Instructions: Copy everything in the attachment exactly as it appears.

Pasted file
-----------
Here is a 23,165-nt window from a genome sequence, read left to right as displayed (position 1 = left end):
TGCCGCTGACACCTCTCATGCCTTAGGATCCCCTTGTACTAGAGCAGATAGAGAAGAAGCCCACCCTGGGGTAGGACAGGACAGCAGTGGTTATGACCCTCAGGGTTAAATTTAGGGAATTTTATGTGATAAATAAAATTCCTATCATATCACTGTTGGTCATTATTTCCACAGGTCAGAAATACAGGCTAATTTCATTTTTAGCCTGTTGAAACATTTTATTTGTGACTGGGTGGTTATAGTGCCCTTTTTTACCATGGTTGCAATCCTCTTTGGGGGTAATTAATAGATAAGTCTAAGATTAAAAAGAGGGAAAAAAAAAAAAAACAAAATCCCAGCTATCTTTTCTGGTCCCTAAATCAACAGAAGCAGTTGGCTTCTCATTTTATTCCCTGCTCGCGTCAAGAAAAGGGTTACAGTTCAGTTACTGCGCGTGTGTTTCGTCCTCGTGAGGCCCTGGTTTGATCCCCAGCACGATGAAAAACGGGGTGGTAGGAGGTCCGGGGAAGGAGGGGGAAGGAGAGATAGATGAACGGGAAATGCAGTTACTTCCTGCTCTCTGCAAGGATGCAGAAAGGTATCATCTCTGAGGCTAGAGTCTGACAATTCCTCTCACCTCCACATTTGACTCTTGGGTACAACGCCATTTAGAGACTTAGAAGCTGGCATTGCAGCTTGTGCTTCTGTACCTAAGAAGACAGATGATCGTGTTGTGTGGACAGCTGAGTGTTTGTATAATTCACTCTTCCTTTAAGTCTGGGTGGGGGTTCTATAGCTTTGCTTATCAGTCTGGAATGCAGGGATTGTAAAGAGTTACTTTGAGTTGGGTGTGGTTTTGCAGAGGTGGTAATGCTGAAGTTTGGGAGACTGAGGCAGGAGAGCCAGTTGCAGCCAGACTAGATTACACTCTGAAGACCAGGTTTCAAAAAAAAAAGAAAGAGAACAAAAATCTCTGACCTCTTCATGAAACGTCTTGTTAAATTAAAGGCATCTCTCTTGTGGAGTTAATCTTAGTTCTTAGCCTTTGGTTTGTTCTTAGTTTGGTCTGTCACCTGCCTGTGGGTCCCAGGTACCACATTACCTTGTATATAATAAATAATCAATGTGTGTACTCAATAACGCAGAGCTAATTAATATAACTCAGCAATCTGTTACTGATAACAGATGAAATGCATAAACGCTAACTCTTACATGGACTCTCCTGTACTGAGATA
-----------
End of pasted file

Here is a 23,165-nt window from a genome sequence, read left to right as displayed (position 1 = left end):
TGCCGCTGACACCTCTCATGCCTTAGGATCCCCTTGTACTAGAGCAGATAGAGAAGAAGCCCACCCTGGGGTAGGACAGGACAGCAGTGGTTATGACCCTCAGGGTTAAATTTAGGGAATTTTATGTGATAAATAAAATTCCTATCATATCACTGTTGGTCATTATTTCCACAGGTCAGAAATACAGGCTAATTTCATTTTTAGCCTGTTGAAACATTTTATTTGTGACTGGGTGGTTATAGTGCCCTTTTTTACCATGGTTGCAATCCTCTTTGGGGGTAATTAATAGATAAGTCTAAGATTAAAAAGAGGGAAAAAAAAAAAAAACAAAATCCCAGCTATCTTTTCTGGTCCCTAAATCAACAGAAGCAGTTGGCTTCTCATTTTATTCCCTGCTCGCGTCAAGAAAAGGGTTACAGTTCAGTTACTGCGCGTGTGTTTCGTCCTCGTGAGGCCCTGGTTTGATCCCCAGCACGATGAAAAACGGGGTGGTAGGAGGTCCGGGGAAGGAGGGGGAAGGAGAGATAGATGAACGGGAAATGCAGTTACTTCCTGCTCTCTGCAAGGATGCAGAAAGGTATCATCTCTGAGGCTAGAGTCTGACAATTCCTCTCACCTCCACATTTGACTCTTGGGTACAACGCCATTTAGAGACTTAGAAGCTGGCATTGCAGCTTGTGCTTCTGTACCTAAGAAGACAGATGATCGTGTTGTGTGGACAGCTGAGTGTTTGTATAATTCACTCTTCCTTTAAGTCTGGGTGGGGGTTCTATAGCTTTGCTTATCAGTCTGGAATGCAGGGATTGTAAAGAGTTACTTTGAGTTGGGTGTGGTTTTGCAGAGGTGGTAATGCTGAAGTTTGGGAGACTGAGGCAGGAGAGCCAGTTGCAGCCAGACTAGATTACACTCTGAAGACCAGGTTTCAAAAAAAAAAGAAAGAGAACAAAAATCTCTGACCTCTTCATGAAACGTCTTGTTAAATTAAAGGCATCTCTCTTGTGGAGTTAATCTTAGTTCTTAGCCTTTGGTTTGTTCTTAGTTTGGTCTGTCACCTGCCTGTGGGTCCCAGGTACCACATTACCTTGTATATAATAAATAATCAATGTGTGTACTCAATAACGCAGAGCTAATTAATATAACTCAGCAATCTGTTACTGATAACAGATGAAATGCATAAACGCTAACTCTTACATGGACTCTCCTGTACTGAGATA